Advancing Nerve Regeneration: Translational Perspectives of Tacrolimus (FK506)Simeon C. Daeschler, Konstantin Feinberg, Leila Harhaus, Ulrich Kneser, Tessa Gordon, Gregory H. Borschel
- Inorganic Chemistry
- Organic Chemistry
- Physical and Theoretical Chemistry
- Computer Science Applications
- Molecular Biology
- General Medicine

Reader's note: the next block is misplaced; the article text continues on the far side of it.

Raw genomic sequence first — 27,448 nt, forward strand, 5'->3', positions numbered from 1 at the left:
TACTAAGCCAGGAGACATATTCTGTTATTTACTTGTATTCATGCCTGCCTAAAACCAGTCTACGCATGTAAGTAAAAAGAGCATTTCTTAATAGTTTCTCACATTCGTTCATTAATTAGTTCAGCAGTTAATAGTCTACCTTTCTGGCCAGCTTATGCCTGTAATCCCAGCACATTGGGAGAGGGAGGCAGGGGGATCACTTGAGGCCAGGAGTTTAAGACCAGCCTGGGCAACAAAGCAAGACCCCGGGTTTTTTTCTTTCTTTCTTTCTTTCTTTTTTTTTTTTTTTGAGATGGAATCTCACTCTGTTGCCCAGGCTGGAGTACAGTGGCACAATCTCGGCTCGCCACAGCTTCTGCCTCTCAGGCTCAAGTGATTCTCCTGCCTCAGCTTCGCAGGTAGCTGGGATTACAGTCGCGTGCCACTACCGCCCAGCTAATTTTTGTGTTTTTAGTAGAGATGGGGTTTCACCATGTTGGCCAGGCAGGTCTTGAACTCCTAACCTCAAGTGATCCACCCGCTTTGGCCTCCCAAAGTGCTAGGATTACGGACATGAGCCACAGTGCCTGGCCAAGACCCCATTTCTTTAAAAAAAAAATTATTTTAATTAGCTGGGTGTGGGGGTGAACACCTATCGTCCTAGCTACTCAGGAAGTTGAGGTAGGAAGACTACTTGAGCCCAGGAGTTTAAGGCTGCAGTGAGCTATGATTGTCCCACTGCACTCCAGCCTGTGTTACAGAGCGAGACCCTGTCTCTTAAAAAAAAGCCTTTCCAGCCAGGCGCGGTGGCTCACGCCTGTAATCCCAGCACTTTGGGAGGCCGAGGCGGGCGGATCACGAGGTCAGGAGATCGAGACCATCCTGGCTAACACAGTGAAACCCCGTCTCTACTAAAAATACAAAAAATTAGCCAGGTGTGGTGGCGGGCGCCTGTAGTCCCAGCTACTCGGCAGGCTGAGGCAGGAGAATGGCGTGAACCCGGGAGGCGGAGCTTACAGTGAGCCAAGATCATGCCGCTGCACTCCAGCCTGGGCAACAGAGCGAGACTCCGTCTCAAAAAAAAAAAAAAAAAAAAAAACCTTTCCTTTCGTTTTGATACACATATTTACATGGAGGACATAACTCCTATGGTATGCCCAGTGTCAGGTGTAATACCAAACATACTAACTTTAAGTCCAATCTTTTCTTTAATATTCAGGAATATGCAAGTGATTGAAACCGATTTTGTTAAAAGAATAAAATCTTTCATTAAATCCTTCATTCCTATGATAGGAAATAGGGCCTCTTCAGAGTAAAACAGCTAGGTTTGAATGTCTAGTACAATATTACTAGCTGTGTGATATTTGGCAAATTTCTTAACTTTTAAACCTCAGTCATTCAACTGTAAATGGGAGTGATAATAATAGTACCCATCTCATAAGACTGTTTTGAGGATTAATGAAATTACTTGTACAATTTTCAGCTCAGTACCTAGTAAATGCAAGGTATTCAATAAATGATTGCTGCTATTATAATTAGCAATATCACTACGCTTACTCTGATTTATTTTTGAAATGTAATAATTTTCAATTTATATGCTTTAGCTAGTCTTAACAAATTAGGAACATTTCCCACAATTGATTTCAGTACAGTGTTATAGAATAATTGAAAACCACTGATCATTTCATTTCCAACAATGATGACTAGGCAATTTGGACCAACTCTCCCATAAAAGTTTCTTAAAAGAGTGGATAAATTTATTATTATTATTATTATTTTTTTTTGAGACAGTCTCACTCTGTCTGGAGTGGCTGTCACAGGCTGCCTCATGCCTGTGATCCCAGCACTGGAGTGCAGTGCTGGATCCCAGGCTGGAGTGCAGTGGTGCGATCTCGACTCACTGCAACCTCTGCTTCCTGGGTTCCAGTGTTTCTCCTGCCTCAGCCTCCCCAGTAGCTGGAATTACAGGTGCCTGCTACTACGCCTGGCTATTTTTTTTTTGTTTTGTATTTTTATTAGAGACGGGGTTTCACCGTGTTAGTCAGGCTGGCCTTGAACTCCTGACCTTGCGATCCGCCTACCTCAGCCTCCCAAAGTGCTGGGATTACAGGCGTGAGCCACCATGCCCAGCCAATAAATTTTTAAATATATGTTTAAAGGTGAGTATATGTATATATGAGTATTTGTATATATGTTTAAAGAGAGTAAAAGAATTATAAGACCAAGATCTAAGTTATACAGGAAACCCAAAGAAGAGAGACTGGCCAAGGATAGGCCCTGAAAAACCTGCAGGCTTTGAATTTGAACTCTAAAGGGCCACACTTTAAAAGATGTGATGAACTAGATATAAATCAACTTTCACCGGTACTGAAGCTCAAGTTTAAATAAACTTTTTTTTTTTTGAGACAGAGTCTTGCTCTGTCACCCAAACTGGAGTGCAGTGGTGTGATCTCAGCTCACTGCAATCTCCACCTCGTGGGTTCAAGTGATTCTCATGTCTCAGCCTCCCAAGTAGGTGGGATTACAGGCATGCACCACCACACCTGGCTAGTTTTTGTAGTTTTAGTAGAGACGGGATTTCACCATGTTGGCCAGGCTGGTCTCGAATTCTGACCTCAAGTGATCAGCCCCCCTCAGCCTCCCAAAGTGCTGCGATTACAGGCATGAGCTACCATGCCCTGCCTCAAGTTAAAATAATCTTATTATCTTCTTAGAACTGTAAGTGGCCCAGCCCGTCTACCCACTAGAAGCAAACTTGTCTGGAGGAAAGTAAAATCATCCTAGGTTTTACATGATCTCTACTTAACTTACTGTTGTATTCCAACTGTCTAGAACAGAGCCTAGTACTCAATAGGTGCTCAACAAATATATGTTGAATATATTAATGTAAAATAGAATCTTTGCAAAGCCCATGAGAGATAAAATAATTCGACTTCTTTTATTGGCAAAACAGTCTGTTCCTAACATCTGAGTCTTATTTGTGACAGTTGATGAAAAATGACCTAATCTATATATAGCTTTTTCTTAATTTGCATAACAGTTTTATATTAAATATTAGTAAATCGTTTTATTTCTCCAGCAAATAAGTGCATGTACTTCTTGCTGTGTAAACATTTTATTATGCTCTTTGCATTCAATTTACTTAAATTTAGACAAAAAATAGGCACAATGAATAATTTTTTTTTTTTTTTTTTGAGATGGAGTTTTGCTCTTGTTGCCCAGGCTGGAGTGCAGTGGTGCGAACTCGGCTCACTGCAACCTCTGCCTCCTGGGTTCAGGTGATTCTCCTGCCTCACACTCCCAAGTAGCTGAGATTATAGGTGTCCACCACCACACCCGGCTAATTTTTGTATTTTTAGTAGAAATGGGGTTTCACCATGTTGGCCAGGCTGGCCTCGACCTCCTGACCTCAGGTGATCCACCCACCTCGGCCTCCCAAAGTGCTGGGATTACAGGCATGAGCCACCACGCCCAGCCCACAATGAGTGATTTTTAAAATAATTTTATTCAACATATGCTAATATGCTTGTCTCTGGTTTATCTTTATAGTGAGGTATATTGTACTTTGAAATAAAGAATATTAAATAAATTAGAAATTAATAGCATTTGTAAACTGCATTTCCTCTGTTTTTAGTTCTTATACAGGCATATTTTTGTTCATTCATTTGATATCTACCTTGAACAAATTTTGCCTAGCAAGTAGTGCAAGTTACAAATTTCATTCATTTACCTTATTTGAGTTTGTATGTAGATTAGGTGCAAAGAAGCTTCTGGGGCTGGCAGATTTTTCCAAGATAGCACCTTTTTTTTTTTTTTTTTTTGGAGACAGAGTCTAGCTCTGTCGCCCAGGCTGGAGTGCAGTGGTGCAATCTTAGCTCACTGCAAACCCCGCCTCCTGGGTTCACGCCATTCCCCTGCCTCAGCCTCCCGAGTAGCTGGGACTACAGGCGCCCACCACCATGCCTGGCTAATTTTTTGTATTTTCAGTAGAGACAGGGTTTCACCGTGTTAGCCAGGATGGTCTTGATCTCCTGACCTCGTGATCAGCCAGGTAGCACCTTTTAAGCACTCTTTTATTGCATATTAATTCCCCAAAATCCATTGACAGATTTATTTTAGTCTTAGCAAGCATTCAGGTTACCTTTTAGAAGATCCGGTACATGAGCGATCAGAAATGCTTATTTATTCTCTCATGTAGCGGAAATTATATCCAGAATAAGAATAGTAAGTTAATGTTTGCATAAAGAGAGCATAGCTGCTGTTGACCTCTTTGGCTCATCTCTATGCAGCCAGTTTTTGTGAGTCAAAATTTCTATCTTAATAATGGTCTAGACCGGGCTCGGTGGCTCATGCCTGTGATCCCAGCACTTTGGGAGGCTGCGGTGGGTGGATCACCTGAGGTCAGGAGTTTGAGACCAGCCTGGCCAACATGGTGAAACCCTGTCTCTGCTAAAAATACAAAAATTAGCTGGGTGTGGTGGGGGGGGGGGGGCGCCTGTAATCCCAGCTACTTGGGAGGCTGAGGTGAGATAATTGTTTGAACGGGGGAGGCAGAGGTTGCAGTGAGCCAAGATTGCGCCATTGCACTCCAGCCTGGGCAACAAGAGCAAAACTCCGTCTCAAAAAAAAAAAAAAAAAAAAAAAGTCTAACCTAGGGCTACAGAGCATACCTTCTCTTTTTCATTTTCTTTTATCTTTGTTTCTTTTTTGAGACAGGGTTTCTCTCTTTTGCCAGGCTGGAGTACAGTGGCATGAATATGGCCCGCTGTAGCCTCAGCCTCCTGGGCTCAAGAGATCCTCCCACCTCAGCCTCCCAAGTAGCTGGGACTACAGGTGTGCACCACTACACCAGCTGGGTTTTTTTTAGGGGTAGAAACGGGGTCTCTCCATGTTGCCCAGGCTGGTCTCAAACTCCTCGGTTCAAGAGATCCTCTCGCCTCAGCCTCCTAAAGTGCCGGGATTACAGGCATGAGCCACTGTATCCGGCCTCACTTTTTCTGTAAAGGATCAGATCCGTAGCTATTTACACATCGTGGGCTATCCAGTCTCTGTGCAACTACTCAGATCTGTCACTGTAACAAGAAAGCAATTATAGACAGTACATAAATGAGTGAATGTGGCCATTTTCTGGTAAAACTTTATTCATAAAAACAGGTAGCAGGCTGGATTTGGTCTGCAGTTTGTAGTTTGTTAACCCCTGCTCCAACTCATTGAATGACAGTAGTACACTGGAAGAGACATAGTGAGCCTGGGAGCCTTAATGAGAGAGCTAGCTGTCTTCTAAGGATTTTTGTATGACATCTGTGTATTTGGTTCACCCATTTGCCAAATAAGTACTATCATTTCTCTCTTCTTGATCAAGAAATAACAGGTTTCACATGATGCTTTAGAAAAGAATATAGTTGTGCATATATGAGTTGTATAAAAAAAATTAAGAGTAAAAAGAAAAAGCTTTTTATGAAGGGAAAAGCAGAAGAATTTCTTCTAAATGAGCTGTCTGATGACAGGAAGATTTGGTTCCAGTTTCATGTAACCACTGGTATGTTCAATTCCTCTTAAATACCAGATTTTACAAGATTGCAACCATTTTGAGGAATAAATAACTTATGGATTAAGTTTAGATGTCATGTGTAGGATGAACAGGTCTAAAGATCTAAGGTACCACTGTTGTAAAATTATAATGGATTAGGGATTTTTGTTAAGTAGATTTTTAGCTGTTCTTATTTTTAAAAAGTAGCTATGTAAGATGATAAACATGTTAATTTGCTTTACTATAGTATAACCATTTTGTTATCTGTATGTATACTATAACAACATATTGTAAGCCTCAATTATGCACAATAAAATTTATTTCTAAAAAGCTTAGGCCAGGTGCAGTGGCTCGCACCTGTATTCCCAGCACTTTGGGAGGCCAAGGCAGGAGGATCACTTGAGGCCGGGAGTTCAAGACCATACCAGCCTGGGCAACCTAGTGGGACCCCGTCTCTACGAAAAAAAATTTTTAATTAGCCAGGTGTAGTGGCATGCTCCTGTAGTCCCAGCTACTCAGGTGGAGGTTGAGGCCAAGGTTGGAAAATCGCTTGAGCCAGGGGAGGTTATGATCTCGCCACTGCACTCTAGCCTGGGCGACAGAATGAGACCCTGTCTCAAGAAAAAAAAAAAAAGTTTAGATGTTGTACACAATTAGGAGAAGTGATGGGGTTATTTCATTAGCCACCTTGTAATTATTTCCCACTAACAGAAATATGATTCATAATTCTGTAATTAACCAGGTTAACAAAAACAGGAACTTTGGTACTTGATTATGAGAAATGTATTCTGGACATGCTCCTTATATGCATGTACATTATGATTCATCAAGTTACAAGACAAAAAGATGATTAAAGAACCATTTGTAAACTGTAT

Peripheral nerve injuries have far-reaching implications for individuals and society, leading to functional impairments, prolonged rehabilitation, and substantial socioeconomic burdens. Tacrolimus, a potent immunosuppressive drug known for its neuroregenerative properties, has emerged in experimental studies as a promising candidate to accelerate nerve fiber regeneration. This review investigates the therapeutic potential of tacrolimus by exploring the postulated mechanisms of action in relation to biological barriers to nerve injury recovery. By mapping both the preclinical and clinical evidence, the benefits and drawbacks of systemic tacrolimus administration and novel delivery systems for localized tacrolimus delivery after nerve injury are elucidated. Through synthesizing the current evidence, identifying practical barriers for clinical translation, and discussing potential strategies to overcome the translational gap, this review provides insights into the translational perspectives of tacrolimus as an adjunct therapy for nerve regeneration.